Sounds like a busy man, but in his spare time James won many cups for his cycling achievements – but all of this was on a penny farthing! (We actually have his penny farthing at the Museum. It causes quite a stir of interest when it comes out on display for exhibitions and educational workshops.) In 1878, at the age of 46, James rode his penny farthing in a long-distance race from Tottenham to Exeter.

 

 

From the collections and © Bruce Castle Museum (Haringey Archive and Museum Service)

This splendid shop window display in the photograph above shows the cycle manufacturer George Matthews (1867 - 1932) standing outside his cycle manufacturing business. Matthews Brothers was a bicycle and sport accessories shop at 96 West Green Road, Tottenham, in c.1906. A local advert for Matthews said:

‘For ease, comfort and durability, ride Goodwin’s Cycles. Nothing better made. A marvel of cheapness, made only by Matthews Bros., at their steam works.’

Manufacturing all the Goodwin cycles on site, the firm also operated in Forest Gate. From 1909 they supplied rollerskates in response to the new ‘rinking’ or roller-skating craze. The Canadian Rink opened on Tottenham High Road  February 1910. At 6d. a session, this was beyond the reach of most children, who opted for skating on the streets.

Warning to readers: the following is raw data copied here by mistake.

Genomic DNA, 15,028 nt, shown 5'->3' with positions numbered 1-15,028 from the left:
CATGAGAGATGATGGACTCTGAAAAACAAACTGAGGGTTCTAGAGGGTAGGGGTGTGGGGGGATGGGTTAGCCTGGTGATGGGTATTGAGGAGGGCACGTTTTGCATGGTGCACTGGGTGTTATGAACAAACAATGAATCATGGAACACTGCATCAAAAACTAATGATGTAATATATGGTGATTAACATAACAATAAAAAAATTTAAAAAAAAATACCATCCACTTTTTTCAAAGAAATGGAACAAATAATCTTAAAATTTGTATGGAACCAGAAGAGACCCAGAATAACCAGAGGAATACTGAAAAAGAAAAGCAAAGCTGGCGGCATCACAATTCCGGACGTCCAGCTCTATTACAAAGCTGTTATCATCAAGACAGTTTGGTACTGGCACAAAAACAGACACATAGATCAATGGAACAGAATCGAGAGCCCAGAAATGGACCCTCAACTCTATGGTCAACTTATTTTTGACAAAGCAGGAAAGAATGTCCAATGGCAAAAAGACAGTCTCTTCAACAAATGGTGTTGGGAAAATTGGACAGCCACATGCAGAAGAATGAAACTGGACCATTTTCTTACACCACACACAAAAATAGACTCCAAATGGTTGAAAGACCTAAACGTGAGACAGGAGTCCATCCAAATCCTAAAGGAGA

From the collections and © Bruce Castle Museum (Haringey Archive and Museum Service)

Thomas W. Suter (1878 - 1949) ran a contemporary cycle business to Matthews Brothers, based in Bruce Grove. In 1911 the Census records him and his family at 103 Bruce Grove but at that time he was a postman. By 1916, the advert above shows he had changed career, and was now a cycle and motor engineer, including their own line in scooters.

From the collections and © Bruce Castle Museum (Haringey Archive and Museum Service)